Like Eisenhower, this generation of men and women in uniform know all too well the wages of war. That includes those of you at West Point. Four of the service-members who stood in the audience when I announced the surge of our forces in Afghanistan gave their lives in that effort. More were wounded. I believe America’s security demanded those deployments. But I am haunted by those deaths. I am haunted by those wounds. And I would betray my duty to you, and to the country we love, if I sent you into harm’s way simply because I saw a problem somewhere in the world that needed fixing, or because I was worried about critics who think military intervention is the only way for America to avoid looking weak.

Here’s my bottom line – America must always lead on the world stage. If we don’t, no one else will. The military that you have joined is, and always will be, the backbone of that leadership. But US military action cannot be the only – or even primary – component of our leadership in every instance. Just because we have the best hammer does not mean that every problem is a nail.

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Yankophoe: Mr Obama’s paradox is that he is commander-in-chief of the military that he and many call the most powerful military the world has ever known, yet he is afraid to use that very military for its successes have been pretty scarce ever since WW2 – losing or at least “not winning” every major conflict. Consider also that America has never fought the real powerful nations of this world such as China, India, the European Union or even Russia. Ever since ww2 America has been fighting either tiny or medium underdeveloped nations nowhere nearly as “advanced” as she is.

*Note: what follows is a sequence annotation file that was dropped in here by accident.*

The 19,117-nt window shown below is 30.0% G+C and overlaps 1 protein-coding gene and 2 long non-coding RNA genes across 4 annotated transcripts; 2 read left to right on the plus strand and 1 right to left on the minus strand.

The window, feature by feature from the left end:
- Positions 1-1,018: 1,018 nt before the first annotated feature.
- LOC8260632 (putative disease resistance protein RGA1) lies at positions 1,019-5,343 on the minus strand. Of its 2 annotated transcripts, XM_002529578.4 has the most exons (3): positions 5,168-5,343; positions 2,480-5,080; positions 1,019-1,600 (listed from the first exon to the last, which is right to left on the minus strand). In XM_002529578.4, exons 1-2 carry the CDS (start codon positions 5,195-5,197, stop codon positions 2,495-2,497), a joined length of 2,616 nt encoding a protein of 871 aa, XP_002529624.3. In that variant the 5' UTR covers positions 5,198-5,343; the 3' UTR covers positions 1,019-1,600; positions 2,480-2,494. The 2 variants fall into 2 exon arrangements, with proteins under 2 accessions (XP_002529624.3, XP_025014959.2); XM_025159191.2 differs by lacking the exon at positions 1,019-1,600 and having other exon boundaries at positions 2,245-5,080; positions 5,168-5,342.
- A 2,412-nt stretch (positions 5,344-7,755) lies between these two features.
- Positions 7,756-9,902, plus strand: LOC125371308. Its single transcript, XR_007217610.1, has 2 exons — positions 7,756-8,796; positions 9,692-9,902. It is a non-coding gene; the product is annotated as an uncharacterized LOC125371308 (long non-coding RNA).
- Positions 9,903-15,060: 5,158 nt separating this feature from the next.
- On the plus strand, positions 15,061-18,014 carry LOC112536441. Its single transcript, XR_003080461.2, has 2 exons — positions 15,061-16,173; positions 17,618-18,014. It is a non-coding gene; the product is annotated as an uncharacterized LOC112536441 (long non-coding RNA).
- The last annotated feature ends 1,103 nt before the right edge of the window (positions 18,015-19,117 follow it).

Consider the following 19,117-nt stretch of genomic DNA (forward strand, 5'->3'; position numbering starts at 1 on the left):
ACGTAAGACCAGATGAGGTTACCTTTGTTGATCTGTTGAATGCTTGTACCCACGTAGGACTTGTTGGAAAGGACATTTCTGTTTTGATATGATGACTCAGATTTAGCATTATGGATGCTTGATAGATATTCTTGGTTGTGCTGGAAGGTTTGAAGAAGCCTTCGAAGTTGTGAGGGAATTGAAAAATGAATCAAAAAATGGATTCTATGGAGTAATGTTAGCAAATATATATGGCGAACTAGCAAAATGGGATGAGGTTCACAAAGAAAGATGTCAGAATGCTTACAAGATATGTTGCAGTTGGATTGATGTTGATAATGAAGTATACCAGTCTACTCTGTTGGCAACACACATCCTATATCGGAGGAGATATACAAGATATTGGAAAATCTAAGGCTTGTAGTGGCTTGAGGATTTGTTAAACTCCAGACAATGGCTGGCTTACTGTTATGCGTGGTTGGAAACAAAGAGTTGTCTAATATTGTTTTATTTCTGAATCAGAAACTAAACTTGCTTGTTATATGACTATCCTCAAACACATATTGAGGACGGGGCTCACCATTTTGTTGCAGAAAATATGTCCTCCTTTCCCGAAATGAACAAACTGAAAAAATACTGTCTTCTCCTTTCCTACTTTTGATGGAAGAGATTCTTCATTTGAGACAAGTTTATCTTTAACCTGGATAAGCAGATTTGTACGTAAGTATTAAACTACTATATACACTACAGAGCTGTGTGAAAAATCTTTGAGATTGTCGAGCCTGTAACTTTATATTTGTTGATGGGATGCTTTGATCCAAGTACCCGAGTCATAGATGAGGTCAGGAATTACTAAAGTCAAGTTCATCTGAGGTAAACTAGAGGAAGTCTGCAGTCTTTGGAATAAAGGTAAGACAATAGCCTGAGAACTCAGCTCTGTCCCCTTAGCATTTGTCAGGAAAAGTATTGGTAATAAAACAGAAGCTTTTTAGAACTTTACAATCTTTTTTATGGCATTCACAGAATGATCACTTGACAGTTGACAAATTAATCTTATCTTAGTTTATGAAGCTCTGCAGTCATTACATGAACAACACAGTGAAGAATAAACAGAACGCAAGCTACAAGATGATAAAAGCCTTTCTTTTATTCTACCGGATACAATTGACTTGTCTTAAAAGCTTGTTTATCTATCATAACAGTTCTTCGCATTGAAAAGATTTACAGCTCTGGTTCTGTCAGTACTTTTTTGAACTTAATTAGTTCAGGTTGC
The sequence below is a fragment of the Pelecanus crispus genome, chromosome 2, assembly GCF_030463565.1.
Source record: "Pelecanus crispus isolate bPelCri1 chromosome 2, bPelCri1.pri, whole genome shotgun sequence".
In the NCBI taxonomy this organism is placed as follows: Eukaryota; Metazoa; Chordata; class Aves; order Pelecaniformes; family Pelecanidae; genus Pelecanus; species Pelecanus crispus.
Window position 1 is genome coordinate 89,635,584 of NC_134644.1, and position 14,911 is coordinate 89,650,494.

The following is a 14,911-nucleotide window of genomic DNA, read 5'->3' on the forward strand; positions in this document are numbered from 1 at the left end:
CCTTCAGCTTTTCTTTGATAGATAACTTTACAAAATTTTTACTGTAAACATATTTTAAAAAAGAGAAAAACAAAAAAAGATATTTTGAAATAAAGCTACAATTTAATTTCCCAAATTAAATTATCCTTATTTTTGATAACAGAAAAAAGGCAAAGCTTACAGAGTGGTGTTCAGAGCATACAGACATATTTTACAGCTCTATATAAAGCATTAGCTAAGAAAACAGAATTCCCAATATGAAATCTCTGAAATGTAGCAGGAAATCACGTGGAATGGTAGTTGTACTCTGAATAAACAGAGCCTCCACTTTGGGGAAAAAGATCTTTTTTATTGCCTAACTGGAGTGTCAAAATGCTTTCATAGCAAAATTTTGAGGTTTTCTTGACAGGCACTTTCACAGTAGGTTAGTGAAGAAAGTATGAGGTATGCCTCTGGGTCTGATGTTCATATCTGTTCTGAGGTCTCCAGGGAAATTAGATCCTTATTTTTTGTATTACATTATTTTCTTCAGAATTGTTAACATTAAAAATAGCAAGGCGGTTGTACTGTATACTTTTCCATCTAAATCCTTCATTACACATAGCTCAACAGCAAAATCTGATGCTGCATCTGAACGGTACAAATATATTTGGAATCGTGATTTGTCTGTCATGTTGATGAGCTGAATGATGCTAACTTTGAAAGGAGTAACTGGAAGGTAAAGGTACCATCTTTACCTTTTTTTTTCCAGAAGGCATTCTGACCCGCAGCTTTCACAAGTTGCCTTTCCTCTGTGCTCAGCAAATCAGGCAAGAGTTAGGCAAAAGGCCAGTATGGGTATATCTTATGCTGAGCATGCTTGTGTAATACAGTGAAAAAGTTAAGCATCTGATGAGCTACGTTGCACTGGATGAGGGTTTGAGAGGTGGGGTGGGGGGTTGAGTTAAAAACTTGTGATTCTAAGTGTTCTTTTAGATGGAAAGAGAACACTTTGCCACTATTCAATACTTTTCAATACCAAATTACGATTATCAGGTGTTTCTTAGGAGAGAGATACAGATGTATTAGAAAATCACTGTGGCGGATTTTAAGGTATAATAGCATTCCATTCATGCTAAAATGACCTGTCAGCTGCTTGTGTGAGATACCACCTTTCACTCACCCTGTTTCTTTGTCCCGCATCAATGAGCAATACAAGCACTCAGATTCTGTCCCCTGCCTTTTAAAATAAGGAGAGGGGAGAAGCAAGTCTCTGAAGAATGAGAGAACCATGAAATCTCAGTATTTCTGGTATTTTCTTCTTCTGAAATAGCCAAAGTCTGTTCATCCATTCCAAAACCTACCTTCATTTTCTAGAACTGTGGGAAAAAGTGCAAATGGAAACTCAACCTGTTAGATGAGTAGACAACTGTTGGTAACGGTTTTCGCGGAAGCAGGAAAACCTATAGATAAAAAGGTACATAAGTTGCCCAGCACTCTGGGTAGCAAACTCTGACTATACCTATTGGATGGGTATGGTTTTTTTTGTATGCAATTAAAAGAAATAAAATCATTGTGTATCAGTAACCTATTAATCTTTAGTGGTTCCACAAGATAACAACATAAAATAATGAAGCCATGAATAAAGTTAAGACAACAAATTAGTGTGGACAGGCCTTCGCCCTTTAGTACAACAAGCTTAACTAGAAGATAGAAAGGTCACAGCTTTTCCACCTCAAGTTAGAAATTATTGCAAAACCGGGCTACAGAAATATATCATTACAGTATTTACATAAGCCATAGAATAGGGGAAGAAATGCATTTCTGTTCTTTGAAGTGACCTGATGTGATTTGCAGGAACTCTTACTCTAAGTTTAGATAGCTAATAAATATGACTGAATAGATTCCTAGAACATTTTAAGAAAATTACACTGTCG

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And because the costs associated with military action are so high, you should expect every civilian leader – and especially your commander-in-chief – to be clear about how that awesome power should be used.

Let me spend the rest of my time, then, describing my vision for how the United States of America, and our military, should lead in the years to come.